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Air Quality expected to be impacted by windblown dust

Peak afternoon winds have the potential to transport blowing dust into Spokane from the Columbia Basin. Air quality may reach into the Unhealthy for Sensitive Groups/Orange range on the Air Quality Index (AQI) briefly this afternoon. Good air quality is expected for tomorrow.

Air quality can be affected by dust from windy conditions. When it’s dusty, it’s important to take precautions to protect your health.

Dust is made up of tiny particles. When inhaled, these particles can settle deeply into lungs and can irritate or damage sensitive tissues in the respiratory system. People with respiratory illnesses, the elderly, young children, pregnant women, and anyone engaged in strenuous physical activity outdoors are most at risk.

Here’s how you can protect yourself and your family when it’s dusty:

  • Check current air quality.
  • Stay indoors as much as possible if air quality becomes unhealthy.
  • Watch for sudden changes in visibility while driving.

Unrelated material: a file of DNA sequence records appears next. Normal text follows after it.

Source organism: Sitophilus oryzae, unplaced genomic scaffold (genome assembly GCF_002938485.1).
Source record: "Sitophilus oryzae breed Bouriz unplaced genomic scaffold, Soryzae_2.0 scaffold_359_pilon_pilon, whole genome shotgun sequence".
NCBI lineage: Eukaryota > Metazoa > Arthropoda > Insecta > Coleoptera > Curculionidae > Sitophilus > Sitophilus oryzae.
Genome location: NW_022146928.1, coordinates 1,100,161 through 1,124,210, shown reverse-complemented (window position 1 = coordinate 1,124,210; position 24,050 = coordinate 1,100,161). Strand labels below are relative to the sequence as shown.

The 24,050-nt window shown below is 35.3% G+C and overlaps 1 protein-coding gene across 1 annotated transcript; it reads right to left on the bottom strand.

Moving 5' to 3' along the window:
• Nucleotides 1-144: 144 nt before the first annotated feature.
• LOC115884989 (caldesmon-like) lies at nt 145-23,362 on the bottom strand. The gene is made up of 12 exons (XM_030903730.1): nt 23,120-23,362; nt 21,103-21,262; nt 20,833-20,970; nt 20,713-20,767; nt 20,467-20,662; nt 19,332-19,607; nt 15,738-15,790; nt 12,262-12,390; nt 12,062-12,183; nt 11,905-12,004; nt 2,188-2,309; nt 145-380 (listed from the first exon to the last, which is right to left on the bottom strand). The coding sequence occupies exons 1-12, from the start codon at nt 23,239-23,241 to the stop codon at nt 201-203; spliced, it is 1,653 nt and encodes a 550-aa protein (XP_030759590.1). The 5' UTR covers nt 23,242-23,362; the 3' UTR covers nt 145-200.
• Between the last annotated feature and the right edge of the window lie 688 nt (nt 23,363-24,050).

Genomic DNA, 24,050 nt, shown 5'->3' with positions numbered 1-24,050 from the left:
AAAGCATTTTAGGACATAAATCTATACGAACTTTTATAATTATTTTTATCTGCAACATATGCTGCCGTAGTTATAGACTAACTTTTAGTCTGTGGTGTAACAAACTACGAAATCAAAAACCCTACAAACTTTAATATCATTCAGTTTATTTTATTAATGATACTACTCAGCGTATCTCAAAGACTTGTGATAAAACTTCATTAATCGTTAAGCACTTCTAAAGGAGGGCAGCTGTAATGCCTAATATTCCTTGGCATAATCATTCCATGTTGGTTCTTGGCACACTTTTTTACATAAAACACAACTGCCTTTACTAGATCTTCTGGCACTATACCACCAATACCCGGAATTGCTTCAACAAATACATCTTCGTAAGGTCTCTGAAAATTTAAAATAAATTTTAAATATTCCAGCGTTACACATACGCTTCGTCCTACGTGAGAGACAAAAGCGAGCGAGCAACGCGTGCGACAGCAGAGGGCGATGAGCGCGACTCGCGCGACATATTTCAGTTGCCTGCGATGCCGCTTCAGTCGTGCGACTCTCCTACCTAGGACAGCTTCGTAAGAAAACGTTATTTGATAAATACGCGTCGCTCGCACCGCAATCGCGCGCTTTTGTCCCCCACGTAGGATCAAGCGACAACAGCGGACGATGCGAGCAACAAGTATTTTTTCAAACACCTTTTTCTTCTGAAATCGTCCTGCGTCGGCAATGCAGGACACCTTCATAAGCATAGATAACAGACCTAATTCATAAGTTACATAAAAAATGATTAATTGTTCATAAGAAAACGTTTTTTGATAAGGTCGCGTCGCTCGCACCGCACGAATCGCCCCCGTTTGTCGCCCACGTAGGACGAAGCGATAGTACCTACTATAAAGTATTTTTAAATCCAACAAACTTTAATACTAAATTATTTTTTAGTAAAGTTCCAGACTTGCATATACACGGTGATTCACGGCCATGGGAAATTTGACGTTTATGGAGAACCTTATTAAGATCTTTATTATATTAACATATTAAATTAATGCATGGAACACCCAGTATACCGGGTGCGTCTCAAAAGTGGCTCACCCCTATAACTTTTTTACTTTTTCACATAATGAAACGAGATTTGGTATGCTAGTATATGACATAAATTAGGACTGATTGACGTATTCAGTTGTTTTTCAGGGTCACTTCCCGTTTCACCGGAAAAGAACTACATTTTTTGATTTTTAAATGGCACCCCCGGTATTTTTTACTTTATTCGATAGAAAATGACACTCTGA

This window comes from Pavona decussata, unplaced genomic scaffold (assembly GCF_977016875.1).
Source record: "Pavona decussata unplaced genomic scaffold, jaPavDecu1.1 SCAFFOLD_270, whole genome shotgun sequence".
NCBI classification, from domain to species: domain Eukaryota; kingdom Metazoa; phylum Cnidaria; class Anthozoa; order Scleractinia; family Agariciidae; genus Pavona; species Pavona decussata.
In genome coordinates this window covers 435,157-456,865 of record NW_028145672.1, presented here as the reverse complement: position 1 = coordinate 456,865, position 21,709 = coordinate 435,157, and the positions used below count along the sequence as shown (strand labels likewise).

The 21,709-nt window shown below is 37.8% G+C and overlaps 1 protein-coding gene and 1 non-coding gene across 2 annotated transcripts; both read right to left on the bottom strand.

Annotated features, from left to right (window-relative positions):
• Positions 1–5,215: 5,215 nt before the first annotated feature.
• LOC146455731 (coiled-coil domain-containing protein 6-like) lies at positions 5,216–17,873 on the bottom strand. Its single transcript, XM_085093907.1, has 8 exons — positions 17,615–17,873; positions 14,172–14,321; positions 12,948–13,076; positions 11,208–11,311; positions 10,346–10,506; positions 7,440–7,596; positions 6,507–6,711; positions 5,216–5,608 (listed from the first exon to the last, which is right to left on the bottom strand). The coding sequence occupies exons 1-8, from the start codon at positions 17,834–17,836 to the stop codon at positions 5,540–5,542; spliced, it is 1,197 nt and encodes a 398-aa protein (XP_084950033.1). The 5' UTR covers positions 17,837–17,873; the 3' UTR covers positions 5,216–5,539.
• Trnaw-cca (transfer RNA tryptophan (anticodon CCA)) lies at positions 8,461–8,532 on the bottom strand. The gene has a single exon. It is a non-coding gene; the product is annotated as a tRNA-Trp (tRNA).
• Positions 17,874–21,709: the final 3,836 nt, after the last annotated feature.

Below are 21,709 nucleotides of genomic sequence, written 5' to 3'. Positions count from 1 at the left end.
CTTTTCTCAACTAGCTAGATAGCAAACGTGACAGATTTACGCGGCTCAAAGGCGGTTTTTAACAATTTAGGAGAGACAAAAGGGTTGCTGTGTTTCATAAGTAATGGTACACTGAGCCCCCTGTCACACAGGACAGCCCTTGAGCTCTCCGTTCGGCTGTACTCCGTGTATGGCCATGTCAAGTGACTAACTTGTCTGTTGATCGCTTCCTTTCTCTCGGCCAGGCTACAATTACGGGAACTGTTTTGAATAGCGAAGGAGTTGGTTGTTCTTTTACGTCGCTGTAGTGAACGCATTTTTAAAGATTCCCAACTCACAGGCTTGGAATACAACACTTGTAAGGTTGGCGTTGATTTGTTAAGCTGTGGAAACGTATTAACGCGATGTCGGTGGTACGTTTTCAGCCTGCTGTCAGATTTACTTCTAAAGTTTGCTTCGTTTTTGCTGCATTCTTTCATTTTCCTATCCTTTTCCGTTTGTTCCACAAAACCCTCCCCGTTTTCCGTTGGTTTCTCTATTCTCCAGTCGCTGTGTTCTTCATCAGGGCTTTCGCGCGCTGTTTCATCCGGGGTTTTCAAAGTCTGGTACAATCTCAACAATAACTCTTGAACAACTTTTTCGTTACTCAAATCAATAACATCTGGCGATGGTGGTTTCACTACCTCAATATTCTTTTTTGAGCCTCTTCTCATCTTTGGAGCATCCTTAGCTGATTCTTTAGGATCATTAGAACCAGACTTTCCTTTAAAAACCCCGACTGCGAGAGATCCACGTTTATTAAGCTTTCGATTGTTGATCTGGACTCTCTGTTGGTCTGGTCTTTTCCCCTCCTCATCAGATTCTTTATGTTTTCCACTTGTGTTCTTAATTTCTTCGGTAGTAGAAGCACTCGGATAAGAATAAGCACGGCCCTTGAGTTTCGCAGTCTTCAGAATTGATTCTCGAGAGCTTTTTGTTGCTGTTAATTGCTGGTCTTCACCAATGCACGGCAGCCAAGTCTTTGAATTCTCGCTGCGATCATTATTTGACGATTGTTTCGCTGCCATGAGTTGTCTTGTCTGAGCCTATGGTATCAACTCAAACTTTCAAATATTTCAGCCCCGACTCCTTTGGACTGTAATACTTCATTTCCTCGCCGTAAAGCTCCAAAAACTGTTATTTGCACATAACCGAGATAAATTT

• Avoid driving during windy conditions when windblown dust is likely.
  • Turn on headlights as a safety precaution.

Wind gust conditions today are very similar to those we experienced last year on March 28, 2021. Here is chart that illustrates the rapid change in particulate matter (PM10) during that event. The one-hour maximum PM10 measurement (in micrograms per cubic meter of air) was over 500. While there isn’t a one-hour exposure health standard, there is a 24-hour average (midnight to midnight) standard of 150 micrograms. Typically, dust storms result in very high readings for short period, so once the 24-hour average is calculated, it rarely eclipses the 24-hour health based standard.

Pictured: View of Spokane looking toward the arena during a previous dust storm.